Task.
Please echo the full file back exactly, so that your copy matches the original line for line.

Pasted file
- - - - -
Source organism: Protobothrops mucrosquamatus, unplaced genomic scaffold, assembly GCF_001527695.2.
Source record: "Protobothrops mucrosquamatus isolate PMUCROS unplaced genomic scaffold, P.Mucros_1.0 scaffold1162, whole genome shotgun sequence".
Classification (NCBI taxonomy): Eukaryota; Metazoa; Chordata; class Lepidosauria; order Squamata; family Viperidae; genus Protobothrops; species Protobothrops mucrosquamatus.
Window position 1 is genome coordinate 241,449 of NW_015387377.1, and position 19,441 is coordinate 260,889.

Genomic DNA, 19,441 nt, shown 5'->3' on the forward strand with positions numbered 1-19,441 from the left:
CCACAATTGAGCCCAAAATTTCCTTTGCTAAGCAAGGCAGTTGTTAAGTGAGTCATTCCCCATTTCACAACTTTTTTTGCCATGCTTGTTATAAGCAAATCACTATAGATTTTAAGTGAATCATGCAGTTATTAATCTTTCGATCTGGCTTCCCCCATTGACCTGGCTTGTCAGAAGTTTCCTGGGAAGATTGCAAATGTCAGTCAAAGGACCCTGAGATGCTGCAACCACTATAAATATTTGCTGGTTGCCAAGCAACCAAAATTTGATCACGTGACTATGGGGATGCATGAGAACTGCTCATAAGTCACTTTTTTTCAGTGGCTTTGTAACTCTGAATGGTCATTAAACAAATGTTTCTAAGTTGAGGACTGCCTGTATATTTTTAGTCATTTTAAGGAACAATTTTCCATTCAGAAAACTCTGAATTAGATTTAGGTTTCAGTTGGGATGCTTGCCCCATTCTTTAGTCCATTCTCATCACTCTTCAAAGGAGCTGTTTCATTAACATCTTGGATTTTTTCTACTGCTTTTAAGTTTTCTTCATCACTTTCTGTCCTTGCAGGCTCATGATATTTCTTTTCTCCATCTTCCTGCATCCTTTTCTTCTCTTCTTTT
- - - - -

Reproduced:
Source organism: Protobothrops mucrosquamatus, unplaced genomic scaffold, assembly GCF_001527695.2.
Source record: "Protobothrops mucrosquamatus isolate PMUCROS unplaced genomic scaffold, P.Mucros_1.0 scaffold1162, whole genome shotgun sequence".
Classification (NCBI taxonomy): Eukaryota; Metazoa; Chordata; class Lepidosauria; order Squamata; family Viperidae; genus Protobothrops; species Protobothrops mucrosquamatus.
Window position 1 is genome coordinate 241,449 of NW_015387377.1, and position 19,441 is coordinate 260,889.

Genomic DNA, 19,441 nt, shown 5'->3' on the forward strand with positions numbered 1-19,441 from the left:
CCACAATTGAGCCCAAAATTTCCTTTGCTAAGCAAGGCAGTTGTTAAGTGAGTCATTCCCCATTTCACAACTTTTTTTGCCATGCTTGTTATAAGCAAATCACTATAGATTTTAAGTGAATCATGCAGTTATTAATCTTTCGATCTGGCTTCCCCCATTGACCTGGCTTGTCAGAAGTTTCCTGGGAAGATTGCAAATGTCAGTCAAAGGACCCTGAGATGCTGCAACCACTATAAATATTTGCTGGTTGCCAAGCAACCAAAATTTGATCACGTGACTATGGGGATGCATGAGAACTGCTCATAAGTCACTTTTTTTCAGTGGCTTTGTAACTCTGAATGGTCATTAAACAAATGTTTCTAAGTTGAGGACTGCCTGTATATTTTTAGTCATTTTAAGGAACAATTTTCCATTCAGAAAACTCTGAATTAGATTTAGGTTTCAGTTGGGATGCTTGCCCCATTCTTTAGTCCATTCTCATCACTCTTCAAAGGAGCTGTTTCATTAACATCTTGGATTTTTTCTACTGCTTTTAAGTTTTCTTCATCACTTTCTGTCCTTGCAGGCTCATGATATTTCTTTTCTCCATCTTCCTGCATCCTTTTCTTCTCTTCTTTT